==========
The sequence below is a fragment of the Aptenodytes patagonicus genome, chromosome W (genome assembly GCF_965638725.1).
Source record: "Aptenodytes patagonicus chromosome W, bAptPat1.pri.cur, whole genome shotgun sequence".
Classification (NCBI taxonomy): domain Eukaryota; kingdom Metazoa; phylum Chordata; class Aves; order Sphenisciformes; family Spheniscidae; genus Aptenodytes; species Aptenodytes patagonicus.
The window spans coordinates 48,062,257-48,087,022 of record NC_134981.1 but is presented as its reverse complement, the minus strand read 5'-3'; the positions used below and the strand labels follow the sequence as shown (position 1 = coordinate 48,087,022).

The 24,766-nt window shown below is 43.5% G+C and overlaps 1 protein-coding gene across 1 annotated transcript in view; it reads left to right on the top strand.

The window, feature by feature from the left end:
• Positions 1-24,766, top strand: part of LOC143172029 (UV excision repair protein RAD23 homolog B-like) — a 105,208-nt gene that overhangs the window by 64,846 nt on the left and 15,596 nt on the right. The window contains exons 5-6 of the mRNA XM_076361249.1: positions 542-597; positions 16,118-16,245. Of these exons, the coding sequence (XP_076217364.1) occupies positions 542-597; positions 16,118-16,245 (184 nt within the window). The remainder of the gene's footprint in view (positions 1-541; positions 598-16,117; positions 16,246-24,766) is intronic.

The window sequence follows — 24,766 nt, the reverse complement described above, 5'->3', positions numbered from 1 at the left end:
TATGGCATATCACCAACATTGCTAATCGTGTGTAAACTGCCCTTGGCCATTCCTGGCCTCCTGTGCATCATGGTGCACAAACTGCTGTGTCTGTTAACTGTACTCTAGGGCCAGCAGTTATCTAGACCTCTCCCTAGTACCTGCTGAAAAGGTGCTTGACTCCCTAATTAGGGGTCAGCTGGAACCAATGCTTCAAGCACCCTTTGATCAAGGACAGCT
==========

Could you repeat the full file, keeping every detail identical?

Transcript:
The sequence below is a fragment of the Aptenodytes patagonicus genome, chromosome W (genome assembly GCF_965638725.1).
Source record: "Aptenodytes patagonicus chromosome W, bAptPat1.pri.cur, whole genome shotgun sequence".
Classification (NCBI taxonomy): domain Eukaryota; kingdom Metazoa; phylum Chordata; class Aves; order Sphenisciformes; family Spheniscidae; genus Aptenodytes; species Aptenodytes patagonicus.
The window spans coordinates 48,062,257-48,087,022 of record NC_134981.1 but is presented as its reverse complement, the minus strand read 5'-3'; the positions used below and the strand labels follow the sequence as shown (position 1 = coordinate 48,087,022).

The 24,766-nt window shown below is 43.5% G+C and overlaps 1 protein-coding gene across 1 annotated transcript in view; it reads left to right on the top strand.

The window, feature by feature from the left end:
• Positions 1-24,766, top strand: part of LOC143172029 (UV excision repair protein RAD23 homolog B-like) — a 105,208-nt gene that overhangs the window by 64,846 nt on the left and 15,596 nt on the right. The window contains exons 5-6 of the mRNA XM_076361249.1: positions 542-597; positions 16,118-16,245. Of these exons, the coding sequence (XP_076217364.1) occupies positions 542-597; positions 16,118-16,245 (184 nt within the window). The remainder of the gene's footprint in view (positions 1-541; positions 598-16,117; positions 16,246-24,766) is intronic.

The window sequence follows — 24,766 nt, the reverse complement described above, 5'->3', positions numbered from 1 at the left end:
TATGGCATATCACCAACATTGCTAATCGTGTGTAAACTGCCCTTGGCCATTCCTGGCCTCCTGTGCATCATGGTGCACAAACTGCTGTGTCTGTTAACTGTACTCTAGGGCCAGCAGTTATCTAGACCTCTCCCTAGTACCTGCTGAAAAGGTGCTTGACTCCCTAATTAGGGGTCAGCTGGAACCAATGCTTCAAGCACCCTTTGATCAAGGACAGCT